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Detroit Lubricator / Stewart information needed


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Working on my Detroit Lubricator / Stewart information.

 

I posted in the Graham section, but got minimal response. Trying to match dataplates (bowl covers) to Graham models. Also looking for photos of dataplates from KNOWN original carburetors and the model for ALL Stewart and Detroit Lubricator carburetors except Cadillac and Packard, which I have documented.

 

The Packard dataplates, and the late 1920's Stewart dataplates are coded with a 6 character group of 1 letter and 5 numbers. The letter represents the month that the carburetor was built, the first 2 numbers are the last 2 numbers of the year the carburetor was built, and the next 3 numbers are the carburetor identification number (the "tag number" on modern carburetors). Since Detroit Lubricator and Stewart made running changes, having a complete set of these numbers tells us when a running change took place. As an example:

 

Looking at the 1930 Packard model 726

 

From January 1930-April 1930, carburetor number 753 was used (A-30753, B-30753, C-30753, D-30753)

In May and June number 754

In July number 755

In Aug through mid-September number 756

And finally from mid-September through December number 757

 

There was a minor change at each number break. Of course, the part numbers in the Packard parts book (printed before the car was produced) do not reflect these changes, but we have disassembled sufficient numbers of the Packard carbs to document the changes.

 

If one looks at Graham dataplates, one finds examples such as 653-2, or 849-2 or 612-5.

 

Since Graham produced a 6 cylinder model 53 that came with a Detroit Lubricator carburetor, one could assume (normally a very bad idea) that this plate was used on a model 53 Graham; but what does the 2 mean??? Since most of the plates I have seen have either or 1 or 2 suffix, I first thought MAYBE this referred to the series (to those of us NOT Graham historians, the series 1 and series 2 is quite confusing), but then I found plates 612-5 and 612-6. So these don't correspond with the normal series 1 and series 2.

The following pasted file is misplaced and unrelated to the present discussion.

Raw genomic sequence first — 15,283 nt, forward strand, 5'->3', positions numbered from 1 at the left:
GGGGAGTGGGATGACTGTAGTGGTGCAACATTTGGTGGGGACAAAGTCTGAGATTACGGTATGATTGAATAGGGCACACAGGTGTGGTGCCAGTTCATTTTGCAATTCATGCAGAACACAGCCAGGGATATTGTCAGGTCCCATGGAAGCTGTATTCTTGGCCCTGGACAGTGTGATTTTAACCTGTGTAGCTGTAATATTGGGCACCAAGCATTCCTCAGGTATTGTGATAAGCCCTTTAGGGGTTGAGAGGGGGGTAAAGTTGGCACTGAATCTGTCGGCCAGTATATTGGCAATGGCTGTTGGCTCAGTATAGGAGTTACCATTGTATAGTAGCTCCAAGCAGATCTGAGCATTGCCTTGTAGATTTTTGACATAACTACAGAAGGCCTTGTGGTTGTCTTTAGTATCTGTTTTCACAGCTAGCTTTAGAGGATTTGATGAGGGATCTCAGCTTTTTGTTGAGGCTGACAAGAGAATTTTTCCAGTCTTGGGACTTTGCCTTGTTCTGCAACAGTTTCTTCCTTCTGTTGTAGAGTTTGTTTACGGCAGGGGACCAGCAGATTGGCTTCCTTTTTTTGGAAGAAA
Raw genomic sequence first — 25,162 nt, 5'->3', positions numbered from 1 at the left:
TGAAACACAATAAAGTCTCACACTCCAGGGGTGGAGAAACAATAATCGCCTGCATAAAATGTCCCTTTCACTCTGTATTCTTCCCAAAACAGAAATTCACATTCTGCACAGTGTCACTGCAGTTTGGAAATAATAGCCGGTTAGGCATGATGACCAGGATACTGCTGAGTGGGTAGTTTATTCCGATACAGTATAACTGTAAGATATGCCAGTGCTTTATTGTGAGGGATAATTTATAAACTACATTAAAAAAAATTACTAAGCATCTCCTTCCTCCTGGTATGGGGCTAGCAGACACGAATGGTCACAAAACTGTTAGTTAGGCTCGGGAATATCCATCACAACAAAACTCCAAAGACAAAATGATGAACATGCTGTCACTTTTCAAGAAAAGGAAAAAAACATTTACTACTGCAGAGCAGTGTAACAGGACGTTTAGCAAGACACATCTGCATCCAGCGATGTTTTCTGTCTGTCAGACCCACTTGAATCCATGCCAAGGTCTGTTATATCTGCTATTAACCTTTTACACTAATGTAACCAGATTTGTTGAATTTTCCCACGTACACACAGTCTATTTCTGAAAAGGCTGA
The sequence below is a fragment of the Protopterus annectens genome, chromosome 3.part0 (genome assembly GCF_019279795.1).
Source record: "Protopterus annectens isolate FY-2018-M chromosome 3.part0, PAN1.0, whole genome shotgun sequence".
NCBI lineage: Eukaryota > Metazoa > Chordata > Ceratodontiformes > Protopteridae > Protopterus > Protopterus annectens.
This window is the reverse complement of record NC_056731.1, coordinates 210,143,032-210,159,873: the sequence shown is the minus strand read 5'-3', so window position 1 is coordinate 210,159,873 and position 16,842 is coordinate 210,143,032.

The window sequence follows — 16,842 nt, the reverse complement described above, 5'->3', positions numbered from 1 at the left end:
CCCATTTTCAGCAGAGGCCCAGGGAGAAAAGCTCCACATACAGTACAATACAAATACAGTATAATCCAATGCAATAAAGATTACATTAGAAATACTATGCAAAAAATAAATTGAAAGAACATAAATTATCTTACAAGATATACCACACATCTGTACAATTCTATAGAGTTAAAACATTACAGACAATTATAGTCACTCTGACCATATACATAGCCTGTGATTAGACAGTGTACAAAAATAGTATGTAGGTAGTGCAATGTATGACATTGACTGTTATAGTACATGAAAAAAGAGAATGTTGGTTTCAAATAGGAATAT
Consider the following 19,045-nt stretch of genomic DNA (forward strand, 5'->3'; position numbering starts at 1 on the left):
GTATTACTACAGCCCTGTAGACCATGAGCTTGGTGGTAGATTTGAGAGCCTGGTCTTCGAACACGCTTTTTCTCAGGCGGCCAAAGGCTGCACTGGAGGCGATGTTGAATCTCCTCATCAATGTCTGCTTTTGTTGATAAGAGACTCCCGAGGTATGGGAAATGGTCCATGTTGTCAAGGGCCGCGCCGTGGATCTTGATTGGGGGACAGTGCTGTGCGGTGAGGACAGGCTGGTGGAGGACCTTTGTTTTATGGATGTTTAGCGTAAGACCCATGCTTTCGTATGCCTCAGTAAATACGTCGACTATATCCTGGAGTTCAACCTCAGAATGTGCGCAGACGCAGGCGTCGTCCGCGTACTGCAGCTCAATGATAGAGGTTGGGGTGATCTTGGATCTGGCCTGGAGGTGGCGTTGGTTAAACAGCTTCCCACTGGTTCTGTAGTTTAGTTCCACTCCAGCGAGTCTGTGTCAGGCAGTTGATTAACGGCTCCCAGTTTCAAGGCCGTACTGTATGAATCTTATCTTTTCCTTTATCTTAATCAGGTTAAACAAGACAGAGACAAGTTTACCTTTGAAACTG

Also working on documentation for all of the Stewart / Detroit Lubricator models. I have literally hundreds of pages that I have collected over the past 50 years, but still a long way from complete.

 

In going through my papers, found this copy that might be of interest to Graham owners:

 

Detroit Lubricator Graham comparison test

 

Currently, I have good documentation on Cadillac, Dodge, Essex from 1924 and newer, Ford, Hudson from mid-1923 and newer, Maxwell, and Packard. I have some documentation on other models, such as Graham, Hupmobile, and Regal. Nothing on Chevrolet (Canada), Colonial, Dixie Flyer, F.R.P., Hollier, Kline, Lozier, New Era, Paige, and Pilgrim (or anyone else, if they were used on any other makes).

 

Any help gratefully welcome!

 

And in the for what its worth category, a tuning tip from Detroit Lubricator "a deviation of 10 or more in a cylinder compression test must be corrected before attempting to adjust a carburetor" ;)

 

EDIT: Just found this in my notes. I really love sales hype: Stewart sales hype

 

Jon. 

Edited by carbking (see edit history)
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20 hours ago, carbking said:

Working on my Detroit Lubricator / Stewart information.

 

I posted in the Graham section, but got minimal response. Trying to match dataplates (bowl covers) to Graham models. Also looking for photos of dataplates from KNOWN original carburetors and the model for ALL Stewart and Detroit Lubricator carburetors except Cadillac and Packard, which I have documented.